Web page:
By Pacific Island Times News Staff
Washington– The Krach Institute for Tech Diplomacy at Purdue announced that two international members, representing both the Atlantic and Pacific regions, have joined its advisory council, broadening the institute’s reach as the premier global authority on using technology to advance freedom.
NATO Deputy Secretary General Mircea Geoană, a former Romanian Senate President, and Palau President Surangel Whipps Jr. will be the first international members of the Advisory Council of the Krach Institute for Tech Diplomacy at Purdue.
“Both of Mircea Geoană and Surangel Whipps played a strategic role in building the Clean Network Alliance of Democracies which defeated China Inc.’s Masterplan to control 5G communications” said Keith Krach, the Institute’s Co-founder and Chairman and 2022 Nobel Peace Prize nominee. “The addition to the institute’s advisory council demonstrates the value of alliances in pursuing our vision of a freer world through trusted technology.”
“Deputy Secretary Geoană is leading the efforts of advancing NATO’s technological edge as chair of the NATO Innovation Board, and his launching of DIANA, the Defense Innovation Accelerator for the North Atlantic. While President Whipps has broken new ground by implementing one of the most cutting-edge digital residency programs in the world to help create ‘the Palauan dream,’” said Krach. “These distinguished leaders will not only be invaluable assets to the institute, but our new Global Tech Security Commission in partnership with the Atlantic Council as well.”
“With the support of Purdue University and our advisory council, the Krach Institute for Tech Diplomacy at Purdue has become the premier global resource for policymakers, academia and industry in the field of tech statecraft,” said Institute Director Bonnie Glick. “General Geoană and President Whipps bring a wealth of real-world experience and expertise to our Advisory Council. We are honored to have them join us to help us build out the Institute’s global reach, both across the Atlantic and across the Pacific.” Geoană became NATO deputy secretary general in October 2019, the first of that rank from any of the countries that joined the NATO Alliance after the end of the Cold War.
“We are in the midst of a real technology adoption race. Our competitors are moving fast in their effort to develop and use new technologies to undermine our collective security, and seek to undermine our democracies, our institutions and our values,” Geoană said. “We cannot take our technological edge for granted. So we need to move fast and drive ambitious change! No industry, no country or organization alone can cope with the risks and challenges that we are currently facing. Thus, cooperation is key, not only to develop new technologies more quickly, to strengthen our industrial base, but also to protect against adversarial technology transfers. We need to move together and work together without duplication and without unnecessary competition, with like-minded partners who share our values," he added.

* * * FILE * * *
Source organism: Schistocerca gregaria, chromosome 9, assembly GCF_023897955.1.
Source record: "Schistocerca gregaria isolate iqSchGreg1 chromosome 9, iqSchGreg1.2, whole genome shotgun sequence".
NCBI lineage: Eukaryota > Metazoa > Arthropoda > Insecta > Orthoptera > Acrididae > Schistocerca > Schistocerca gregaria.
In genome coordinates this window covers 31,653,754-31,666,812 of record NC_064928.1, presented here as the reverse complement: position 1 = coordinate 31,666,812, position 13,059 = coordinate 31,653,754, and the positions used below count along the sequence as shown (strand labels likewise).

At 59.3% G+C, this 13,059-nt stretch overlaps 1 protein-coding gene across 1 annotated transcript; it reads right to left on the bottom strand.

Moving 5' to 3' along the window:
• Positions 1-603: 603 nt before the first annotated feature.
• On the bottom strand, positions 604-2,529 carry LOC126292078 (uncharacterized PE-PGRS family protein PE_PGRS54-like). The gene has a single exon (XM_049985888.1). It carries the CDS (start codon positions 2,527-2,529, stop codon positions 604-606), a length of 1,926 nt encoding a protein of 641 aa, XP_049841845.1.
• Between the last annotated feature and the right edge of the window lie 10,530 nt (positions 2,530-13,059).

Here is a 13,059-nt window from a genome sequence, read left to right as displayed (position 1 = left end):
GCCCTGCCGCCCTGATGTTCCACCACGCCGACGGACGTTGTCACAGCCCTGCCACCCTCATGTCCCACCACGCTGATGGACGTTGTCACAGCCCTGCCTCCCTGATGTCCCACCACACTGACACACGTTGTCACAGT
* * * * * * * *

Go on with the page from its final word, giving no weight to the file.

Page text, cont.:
As president of Palau since January 2021, Whipps has vowed to stand up to Chinese aggression in the Indo-Pacific region, including territorial incursions on the small archipelago nation, and to strengthen relations with the United States.
“It’s an honor to serve as an advisor to the Krach Institute for Tech Diplomacy at Purdue. As the head of state for the Republic of Palau, I witnessed firsthand the struggle for supremacy among those with economic, strategic, or military interest in the Indo-Pacific region,” Whipps said.
“Palau remains a close ally of the United States and a voice for the democratic rule of law against authoritarian regimes. Technology will play a critical role in the enduring freedom of our region, and I’m proud to partner with Krach Institute to foster our shared ideals.”
The Krach Institute for Tech Diplomacy at Purdue is the world’s first and only institution focused on tech statecraft, a new model of transformational diplomacy that integrates high-tech strategies with foreign policy tools and national security practices to ensure trusted technology is used to advance freedom.
It brings engineering expertise to the intersection of technology and U.S. foreign policy and serves as a go-to resource on critical technology issues for the diplomatic community and policymakers while partnering with industry, academia and government.
As the nation’s top economic diplomat from 2019 to 2021, Krach spearheaded the largest onshoring in U.S. history to secure the semiconductor supply chain; built the Clean Network Alliance to defeat the Chinese Communist Party’s plan to control 5G communications; and was the highest-ranking State Department official to visit Taiwan in 41 years.
Krach was nominated for the 2022 Nobel Peace Prize for his work securing 5G, advocacy for Taiwan, and actions opposing China's genocide against the Uyghurs in Xinjiang. (Krach Institute)